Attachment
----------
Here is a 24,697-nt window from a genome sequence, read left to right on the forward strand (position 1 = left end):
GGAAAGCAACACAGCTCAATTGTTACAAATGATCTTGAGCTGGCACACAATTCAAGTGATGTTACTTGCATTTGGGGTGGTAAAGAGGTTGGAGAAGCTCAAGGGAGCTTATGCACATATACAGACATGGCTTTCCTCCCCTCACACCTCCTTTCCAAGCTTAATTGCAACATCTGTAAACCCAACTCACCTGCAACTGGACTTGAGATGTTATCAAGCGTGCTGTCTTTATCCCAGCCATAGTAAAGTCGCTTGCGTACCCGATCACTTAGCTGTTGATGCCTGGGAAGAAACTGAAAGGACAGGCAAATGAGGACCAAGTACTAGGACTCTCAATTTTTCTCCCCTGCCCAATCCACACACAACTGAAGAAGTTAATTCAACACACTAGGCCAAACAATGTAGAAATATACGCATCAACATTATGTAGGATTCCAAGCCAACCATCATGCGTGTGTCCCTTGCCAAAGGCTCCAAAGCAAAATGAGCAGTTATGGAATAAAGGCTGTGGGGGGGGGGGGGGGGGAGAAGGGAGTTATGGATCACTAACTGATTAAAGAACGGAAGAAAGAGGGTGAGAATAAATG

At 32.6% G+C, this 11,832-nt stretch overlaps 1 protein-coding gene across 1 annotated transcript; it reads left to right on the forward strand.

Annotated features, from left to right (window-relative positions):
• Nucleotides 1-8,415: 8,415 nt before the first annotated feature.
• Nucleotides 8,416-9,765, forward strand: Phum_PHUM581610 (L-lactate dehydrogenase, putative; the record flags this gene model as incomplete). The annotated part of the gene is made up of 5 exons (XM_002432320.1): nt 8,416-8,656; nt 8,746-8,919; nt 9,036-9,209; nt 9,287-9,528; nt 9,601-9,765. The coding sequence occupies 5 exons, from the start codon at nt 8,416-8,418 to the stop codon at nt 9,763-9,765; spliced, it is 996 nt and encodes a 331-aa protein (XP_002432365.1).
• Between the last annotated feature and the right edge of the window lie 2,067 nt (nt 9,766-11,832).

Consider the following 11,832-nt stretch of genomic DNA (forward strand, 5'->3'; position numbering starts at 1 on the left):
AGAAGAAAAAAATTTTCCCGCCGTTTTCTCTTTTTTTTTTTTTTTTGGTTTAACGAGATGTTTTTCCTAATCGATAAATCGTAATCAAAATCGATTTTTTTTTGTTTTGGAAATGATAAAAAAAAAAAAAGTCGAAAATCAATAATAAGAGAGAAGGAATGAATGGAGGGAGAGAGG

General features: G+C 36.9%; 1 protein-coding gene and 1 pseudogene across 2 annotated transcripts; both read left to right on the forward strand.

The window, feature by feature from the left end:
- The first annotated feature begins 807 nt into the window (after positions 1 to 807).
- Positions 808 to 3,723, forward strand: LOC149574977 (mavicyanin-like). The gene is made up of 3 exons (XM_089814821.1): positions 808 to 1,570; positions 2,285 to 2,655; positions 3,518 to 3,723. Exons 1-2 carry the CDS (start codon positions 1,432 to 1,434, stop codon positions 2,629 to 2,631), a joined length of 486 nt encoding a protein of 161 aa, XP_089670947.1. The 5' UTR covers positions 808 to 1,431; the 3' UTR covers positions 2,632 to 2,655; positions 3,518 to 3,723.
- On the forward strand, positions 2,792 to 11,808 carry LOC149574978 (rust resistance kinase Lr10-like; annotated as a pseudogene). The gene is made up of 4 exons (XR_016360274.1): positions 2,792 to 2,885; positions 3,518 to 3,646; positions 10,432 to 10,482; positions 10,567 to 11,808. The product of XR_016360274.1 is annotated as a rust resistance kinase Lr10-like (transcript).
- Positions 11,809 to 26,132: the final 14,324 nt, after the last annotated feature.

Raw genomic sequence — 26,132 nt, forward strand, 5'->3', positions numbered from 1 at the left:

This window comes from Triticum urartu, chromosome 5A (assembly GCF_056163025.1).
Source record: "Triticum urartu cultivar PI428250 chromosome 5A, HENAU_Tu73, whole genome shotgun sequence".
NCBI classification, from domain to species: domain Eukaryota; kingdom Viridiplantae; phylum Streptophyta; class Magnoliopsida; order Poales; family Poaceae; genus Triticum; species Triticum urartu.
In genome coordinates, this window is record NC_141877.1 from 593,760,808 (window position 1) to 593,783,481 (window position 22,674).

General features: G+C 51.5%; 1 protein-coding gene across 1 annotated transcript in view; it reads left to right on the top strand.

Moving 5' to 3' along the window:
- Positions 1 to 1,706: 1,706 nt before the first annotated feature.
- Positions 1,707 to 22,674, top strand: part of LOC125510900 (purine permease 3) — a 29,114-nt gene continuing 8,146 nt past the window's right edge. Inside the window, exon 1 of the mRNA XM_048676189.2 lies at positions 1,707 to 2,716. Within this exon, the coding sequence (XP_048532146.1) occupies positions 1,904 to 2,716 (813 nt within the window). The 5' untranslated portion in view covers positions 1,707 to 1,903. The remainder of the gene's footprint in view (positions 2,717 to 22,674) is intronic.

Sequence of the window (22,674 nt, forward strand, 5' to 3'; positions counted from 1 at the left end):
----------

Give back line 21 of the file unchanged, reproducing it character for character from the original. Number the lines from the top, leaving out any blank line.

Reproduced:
General features: G+C 51.5%; 1 protein-coding gene across 1 annotated transcript in view; it reads left to right on the top strand.